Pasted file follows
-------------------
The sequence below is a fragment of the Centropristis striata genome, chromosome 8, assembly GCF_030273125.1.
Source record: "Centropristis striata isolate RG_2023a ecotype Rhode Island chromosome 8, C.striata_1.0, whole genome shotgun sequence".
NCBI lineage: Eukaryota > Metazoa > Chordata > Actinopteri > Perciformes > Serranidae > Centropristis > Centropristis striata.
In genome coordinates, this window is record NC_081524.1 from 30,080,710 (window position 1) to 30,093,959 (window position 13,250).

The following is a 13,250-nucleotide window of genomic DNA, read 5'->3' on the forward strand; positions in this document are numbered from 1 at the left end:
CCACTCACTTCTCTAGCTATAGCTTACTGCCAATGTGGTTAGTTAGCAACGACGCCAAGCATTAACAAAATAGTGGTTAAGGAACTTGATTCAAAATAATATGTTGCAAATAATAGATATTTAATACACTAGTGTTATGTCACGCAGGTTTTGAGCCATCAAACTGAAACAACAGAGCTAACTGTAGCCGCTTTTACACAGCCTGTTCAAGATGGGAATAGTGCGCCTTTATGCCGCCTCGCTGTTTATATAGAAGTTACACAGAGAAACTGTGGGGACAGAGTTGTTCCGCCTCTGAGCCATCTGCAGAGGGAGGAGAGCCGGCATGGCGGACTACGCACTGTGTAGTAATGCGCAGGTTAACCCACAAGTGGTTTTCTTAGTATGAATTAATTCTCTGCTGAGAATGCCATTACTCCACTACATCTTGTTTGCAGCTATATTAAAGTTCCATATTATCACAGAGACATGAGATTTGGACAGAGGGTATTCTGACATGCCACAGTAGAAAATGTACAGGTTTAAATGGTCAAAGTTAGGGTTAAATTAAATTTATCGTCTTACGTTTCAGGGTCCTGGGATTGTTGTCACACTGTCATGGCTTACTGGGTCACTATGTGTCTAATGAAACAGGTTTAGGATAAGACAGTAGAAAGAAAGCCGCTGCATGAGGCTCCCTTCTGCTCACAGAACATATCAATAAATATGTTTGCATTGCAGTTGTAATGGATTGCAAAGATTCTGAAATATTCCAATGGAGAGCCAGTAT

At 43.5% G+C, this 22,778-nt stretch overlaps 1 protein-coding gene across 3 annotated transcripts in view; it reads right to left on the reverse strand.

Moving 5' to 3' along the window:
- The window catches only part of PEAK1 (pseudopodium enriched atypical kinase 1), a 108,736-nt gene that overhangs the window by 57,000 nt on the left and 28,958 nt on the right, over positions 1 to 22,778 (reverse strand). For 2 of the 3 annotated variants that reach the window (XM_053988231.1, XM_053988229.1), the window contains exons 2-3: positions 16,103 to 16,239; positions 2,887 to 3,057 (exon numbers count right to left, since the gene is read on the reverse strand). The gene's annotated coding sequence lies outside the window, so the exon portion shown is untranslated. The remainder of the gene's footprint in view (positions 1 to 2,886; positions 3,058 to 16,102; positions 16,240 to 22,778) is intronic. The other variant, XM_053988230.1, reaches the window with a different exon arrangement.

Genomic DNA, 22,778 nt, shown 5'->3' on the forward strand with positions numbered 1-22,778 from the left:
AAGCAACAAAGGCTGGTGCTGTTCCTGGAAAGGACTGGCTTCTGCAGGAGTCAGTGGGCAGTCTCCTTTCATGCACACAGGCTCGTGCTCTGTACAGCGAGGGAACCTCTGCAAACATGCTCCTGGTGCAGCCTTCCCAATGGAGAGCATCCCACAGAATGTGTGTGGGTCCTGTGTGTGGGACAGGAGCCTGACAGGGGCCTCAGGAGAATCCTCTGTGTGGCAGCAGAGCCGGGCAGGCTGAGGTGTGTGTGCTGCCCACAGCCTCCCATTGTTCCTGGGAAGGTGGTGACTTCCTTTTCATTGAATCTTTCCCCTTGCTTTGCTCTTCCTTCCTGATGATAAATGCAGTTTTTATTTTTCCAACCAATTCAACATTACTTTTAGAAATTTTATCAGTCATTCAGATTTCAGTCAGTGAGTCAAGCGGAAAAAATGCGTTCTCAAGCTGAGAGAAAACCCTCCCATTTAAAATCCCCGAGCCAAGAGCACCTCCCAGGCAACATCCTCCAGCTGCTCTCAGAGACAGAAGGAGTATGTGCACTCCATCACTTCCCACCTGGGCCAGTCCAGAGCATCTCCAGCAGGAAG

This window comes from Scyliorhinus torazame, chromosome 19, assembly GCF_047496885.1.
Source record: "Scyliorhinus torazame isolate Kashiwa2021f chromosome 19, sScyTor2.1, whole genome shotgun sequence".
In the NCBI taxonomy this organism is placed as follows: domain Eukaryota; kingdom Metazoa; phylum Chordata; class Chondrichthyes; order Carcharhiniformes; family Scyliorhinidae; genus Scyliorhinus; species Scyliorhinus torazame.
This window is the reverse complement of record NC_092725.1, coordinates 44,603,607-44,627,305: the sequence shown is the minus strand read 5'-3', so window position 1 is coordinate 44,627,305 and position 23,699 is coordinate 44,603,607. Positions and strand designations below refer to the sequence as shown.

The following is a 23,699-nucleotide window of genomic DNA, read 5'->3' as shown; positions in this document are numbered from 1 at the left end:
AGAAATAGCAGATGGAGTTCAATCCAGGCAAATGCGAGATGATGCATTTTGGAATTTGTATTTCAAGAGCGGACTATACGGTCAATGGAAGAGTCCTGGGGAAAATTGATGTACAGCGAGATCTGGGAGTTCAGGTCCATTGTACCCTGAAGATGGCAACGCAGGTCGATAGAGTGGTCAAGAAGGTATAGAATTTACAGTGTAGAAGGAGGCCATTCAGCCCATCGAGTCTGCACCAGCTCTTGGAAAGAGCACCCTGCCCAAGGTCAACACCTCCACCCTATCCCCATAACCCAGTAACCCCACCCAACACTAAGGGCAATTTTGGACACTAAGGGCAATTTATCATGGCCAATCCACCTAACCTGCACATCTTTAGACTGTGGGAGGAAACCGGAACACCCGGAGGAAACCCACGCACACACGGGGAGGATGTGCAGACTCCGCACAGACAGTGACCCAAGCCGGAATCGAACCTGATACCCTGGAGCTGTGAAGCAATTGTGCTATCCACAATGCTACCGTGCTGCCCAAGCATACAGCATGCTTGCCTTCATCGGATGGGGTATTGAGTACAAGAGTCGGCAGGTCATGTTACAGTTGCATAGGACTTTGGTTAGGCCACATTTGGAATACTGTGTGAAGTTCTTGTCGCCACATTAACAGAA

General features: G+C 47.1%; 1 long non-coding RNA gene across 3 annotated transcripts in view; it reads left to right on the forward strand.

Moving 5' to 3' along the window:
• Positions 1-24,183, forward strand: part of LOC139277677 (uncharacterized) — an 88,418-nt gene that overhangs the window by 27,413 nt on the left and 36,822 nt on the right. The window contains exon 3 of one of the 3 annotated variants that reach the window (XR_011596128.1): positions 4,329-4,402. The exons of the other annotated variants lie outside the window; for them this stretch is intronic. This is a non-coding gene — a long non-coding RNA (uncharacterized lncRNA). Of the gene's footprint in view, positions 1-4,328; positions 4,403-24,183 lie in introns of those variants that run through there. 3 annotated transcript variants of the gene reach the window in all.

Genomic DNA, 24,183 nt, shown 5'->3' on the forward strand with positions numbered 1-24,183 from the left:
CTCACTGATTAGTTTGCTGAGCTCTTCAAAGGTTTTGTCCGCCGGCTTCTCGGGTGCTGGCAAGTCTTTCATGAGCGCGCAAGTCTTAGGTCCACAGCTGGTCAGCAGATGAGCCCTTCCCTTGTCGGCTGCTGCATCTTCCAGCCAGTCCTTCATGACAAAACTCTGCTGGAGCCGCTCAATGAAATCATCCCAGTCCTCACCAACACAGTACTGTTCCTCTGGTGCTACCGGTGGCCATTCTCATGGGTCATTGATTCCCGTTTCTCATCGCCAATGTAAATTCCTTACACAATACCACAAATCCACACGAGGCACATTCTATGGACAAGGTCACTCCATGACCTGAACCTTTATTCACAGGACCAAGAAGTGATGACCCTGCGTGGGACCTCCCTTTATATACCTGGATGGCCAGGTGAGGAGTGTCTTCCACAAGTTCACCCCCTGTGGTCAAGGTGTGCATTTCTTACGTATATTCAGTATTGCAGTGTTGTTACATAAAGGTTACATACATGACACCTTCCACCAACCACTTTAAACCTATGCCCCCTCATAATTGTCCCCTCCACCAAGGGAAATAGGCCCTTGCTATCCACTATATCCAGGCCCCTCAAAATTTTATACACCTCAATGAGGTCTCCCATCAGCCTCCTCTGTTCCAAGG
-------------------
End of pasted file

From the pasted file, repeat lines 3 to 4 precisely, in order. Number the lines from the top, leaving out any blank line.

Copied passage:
NCBI lineage: Eukaryota > Metazoa > Chordata > Actinopteri > Perciformes > Serranidae > Centropristis > Centropristis striata.
In genome coordinates, this window is record NC_081524.1 from 30,080,710 (window position 1) to 30,093,959 (window position 13,250).